To calculate coccidioidomycosis incidence proportion in the prisons, we derived coccidioidomycosis case counts from a surveillance system implemented in California prisons in 2007. Public health nurses assigned to CDCR prisons report coccidioidomycosis cases to the CCHCS Public Health Branch. Cases must meet the National Notifiable Diseases Surveillance System case definition for coccidioidomycosis (1). We calculated the yearly rates in prisons by dividing the surveillance-derived case counts by the published mid-year inmate populations (2). We obtained city coccidioidomycosis counts from local county health departments (F. Aranki, M. MacLean, unpub. data), and county and state coccidioidomycosis counts from data published by CDPH (3). We calculated annual community rates by dividing coccidioidomycosis counts by mid-year population estimates obtained from local health departments (for cities) and from the California Department of Finance (for counties and the state of California) (4,5). Because community data contain prison counts, prisons X and Y coccidioidomycosis counts were subtracted from their respective community coccidioidomycosis counts (city, county, and state counts), and prisons X and Y population counts were subtracted from their respective community populations. We compared prisons X and Y coccidioidomycosis incidence proportions to the incidence proportions of their surrounding communities and to those of Kern County and the state of California. Kern County coccidioidomycosis incidence proportions are benchmarks because Kern County consistently reports the highest coccidioidomycosis incidence of any county in California.

We calculated cases per person-years for prisons X and Y based on data from a cohort of inmates who had spent >1 night in 2011 at either prison X or Y (study cohort). This cohort was subject to certain exclusions: inmates who spent time at both institutions during 2011, inmates who received a coccidioidomycosis diagnosis before 2011, and inmates who received a coccidioidomycosis diagnosis in 2011 at a prison other than X or Y. To derive the total number of person-years spent at the prisons, we summed the number of days each inmate was incarcerated at prison X or Y and divided that sum by 365.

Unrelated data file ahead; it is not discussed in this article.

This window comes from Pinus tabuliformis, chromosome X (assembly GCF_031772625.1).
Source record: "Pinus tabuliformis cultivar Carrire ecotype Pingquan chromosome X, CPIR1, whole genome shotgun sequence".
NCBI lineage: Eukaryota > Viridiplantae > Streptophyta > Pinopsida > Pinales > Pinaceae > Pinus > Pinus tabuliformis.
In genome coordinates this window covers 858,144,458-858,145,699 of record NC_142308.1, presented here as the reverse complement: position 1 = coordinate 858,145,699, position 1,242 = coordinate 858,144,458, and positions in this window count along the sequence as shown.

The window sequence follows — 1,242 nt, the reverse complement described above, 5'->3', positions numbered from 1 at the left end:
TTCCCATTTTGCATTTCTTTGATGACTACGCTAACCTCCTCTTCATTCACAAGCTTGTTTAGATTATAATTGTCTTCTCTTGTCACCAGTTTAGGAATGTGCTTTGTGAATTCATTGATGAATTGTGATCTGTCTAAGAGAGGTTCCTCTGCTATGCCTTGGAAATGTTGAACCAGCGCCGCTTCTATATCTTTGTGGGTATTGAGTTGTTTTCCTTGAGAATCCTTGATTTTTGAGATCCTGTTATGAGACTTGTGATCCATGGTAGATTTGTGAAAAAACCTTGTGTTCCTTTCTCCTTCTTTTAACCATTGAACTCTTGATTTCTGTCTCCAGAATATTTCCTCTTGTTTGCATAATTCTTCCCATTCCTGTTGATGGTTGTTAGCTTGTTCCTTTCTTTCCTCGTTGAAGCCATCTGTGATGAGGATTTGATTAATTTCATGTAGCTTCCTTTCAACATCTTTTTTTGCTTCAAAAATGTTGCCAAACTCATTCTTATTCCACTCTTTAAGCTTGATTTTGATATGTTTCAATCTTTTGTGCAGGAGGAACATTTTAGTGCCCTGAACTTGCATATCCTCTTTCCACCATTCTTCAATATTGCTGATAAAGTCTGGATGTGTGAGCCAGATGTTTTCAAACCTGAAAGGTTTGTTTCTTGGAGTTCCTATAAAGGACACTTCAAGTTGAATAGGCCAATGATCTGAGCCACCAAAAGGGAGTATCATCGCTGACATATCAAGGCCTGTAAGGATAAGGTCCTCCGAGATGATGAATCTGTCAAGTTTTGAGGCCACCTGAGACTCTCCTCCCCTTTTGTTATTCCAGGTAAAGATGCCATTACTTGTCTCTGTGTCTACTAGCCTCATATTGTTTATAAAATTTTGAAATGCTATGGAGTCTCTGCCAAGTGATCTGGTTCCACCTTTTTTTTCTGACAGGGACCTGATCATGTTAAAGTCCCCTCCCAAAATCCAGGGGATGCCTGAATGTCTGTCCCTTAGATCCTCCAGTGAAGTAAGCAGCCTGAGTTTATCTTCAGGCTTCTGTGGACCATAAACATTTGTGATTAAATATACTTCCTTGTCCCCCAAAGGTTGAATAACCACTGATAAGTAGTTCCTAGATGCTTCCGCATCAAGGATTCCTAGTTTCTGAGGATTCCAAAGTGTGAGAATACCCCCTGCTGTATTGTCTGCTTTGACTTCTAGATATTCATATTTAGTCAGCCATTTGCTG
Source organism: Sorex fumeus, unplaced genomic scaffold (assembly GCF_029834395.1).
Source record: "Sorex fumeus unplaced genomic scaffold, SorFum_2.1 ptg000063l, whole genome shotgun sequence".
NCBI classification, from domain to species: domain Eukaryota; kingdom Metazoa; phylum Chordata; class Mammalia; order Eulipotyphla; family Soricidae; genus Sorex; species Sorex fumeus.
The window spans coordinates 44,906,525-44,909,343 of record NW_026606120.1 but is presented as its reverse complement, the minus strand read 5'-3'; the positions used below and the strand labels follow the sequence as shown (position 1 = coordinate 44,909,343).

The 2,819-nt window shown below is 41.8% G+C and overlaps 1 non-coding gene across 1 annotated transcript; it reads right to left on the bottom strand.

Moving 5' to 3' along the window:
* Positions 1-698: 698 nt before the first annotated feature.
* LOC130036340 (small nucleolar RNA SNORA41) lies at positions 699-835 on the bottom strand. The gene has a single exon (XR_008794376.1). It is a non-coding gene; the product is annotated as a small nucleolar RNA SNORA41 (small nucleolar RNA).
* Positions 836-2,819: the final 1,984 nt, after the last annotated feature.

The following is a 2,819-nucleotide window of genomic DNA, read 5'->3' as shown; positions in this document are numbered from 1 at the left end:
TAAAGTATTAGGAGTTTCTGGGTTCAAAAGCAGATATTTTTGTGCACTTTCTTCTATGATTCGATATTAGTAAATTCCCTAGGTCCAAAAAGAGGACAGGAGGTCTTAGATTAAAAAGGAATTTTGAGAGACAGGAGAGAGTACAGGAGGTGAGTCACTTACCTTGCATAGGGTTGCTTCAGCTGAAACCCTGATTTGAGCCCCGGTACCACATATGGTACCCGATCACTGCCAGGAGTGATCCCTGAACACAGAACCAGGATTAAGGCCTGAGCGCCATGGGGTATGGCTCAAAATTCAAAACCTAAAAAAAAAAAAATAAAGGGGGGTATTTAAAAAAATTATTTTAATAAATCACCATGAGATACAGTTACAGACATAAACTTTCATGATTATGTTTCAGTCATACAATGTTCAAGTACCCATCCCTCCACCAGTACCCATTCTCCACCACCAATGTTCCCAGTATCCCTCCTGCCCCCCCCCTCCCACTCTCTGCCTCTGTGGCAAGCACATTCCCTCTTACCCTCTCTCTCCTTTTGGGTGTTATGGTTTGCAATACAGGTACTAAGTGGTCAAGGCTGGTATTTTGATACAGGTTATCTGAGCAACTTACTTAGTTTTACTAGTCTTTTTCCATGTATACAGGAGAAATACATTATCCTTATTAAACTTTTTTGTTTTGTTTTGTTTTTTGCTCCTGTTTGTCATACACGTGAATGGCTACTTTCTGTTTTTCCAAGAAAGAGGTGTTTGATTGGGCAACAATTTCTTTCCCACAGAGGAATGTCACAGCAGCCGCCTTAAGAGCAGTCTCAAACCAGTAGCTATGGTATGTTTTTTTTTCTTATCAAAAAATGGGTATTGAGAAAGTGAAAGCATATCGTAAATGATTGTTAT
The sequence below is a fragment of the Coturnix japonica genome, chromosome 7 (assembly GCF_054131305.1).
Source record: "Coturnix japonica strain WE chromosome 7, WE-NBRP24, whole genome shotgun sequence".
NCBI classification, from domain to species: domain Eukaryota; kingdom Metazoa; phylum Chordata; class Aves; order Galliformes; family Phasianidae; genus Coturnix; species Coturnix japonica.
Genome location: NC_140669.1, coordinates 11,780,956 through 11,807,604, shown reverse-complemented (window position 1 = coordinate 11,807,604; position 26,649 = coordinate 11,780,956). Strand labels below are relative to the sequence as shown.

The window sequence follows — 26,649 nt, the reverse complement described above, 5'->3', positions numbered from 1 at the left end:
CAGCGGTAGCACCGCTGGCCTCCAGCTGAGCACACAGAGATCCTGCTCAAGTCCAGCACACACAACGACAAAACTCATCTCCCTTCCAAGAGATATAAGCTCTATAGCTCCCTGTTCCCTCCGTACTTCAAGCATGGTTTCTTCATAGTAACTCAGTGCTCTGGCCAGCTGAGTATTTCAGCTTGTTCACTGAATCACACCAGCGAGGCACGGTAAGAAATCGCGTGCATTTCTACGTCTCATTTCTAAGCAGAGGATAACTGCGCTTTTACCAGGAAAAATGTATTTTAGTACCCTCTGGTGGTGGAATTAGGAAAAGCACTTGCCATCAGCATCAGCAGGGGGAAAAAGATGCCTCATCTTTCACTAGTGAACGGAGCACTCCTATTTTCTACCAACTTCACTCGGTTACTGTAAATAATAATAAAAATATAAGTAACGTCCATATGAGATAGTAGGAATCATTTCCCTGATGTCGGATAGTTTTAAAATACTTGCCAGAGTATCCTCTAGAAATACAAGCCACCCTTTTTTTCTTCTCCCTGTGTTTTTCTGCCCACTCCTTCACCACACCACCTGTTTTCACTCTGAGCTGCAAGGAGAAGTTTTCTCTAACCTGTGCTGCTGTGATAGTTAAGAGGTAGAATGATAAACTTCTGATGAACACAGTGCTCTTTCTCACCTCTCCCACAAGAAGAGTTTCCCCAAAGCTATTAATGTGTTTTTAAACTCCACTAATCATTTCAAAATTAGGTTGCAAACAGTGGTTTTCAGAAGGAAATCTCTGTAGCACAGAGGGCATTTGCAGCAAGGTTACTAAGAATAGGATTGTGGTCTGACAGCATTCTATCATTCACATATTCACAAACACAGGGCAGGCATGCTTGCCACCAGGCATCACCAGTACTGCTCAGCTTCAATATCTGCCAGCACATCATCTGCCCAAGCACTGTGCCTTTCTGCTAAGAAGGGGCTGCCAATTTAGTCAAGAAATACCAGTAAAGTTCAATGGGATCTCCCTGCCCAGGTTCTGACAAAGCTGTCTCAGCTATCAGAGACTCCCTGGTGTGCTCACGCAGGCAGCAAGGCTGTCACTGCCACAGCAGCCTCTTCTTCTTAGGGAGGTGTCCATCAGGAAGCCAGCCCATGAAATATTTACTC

Risks for Primary Coccidioidomycosis

We defined primary coccidioidomycosis as an illness compatible with coccidioidomycosis that caused an inmate to seek medical attention and that was confirmed as coccidioidomycosis by a laboratory test. We collected primary cases from the CCHCS coccidioidomycosis surveillance system. We performed a cohort study to determine risk factors for primary coccidioidomycosis based on race/ethnicity, age, and whether the inmate had diabetes mellitus (DM); the latter was included in the model because studies and case series have identified an association between DM and complications of coccidioidomycosis (69). For this analysis, we again used the study cohort dataset that we had used to determine the coccidioidomycosis cases per person-years. Race/ethnicity, birthdate, and DM status were available for each inmate in the study cohort. Race/ethnicity is recorded on an inmate’s arrival into the CDCR prison system and is chosen by the inmate from a list of 27 race/ethnicities that includes a category called “other.”

We grouped the race/ethnicity values into 5 categories: African American, Asian/Pacific Islander, Hispanic, white, and other. In the “other” category, we included all inmates who had self-identified as “other” on entry into prison, and all inmates who had self-identified as “American Indian.” We calculated age at midyear 2011 and included age as a continuous variable in our model. DM status of each inmate was determined on the basis of laboratory (hemoglobin A1C results) and pharmacy information (diabetic medication prescriptions). To determine risks for primary coccidioidomycosis, we explored interaction by using stratified analyses and then performed logistic regression on a model that contained all variables and interaction terms.

Risks for Severe and Disseminated Coccidioidomycosis

To determine risk factors for severe and disseminated disease, we performed a case-control study. We defined severe disease as a case of coccidioidomycosis that was confined to the lungs (nondisseminated), for which the patient required >10 days of hospitalization. A patient was determined to have severe coccidioidomycosis if he was in the hospital for >10 days during which all hospital discharge International Classification of Disease, Ninth Revision (ICD-9) codes indicated nondisseminated coccidioidomycosis (ICD-9 codes 114.0 or 114.4–114.9). We defined disseminated coccidioidomycosis as disease in which the patient had a discharge ICD 9 code for disseminated coccidioidomycosis (ICD-9 codes of 114.1–114.3) for any hospitalization. Cases were derived from the CCHCS hospitalization discharge dataset for the period July 1, 2010, through April 11, 2013. This dataset contained hospitalization data for CDCR inmates incarcerated in any of California’s 33 adult prisons. Controls were patients in whom coccidioidomycosis was diagnosed in 2011 at prison X or Y who had not been hospitalized as of April 11, 2013. We evaluated the variables of race/ethnicity, age, and DM status by using logistic regression to predict severe and disseminated coccidioidomycosis. For the models for severe and disseminated coccidioidomycosis, our numbers were not robust enough to support models with interaction terms.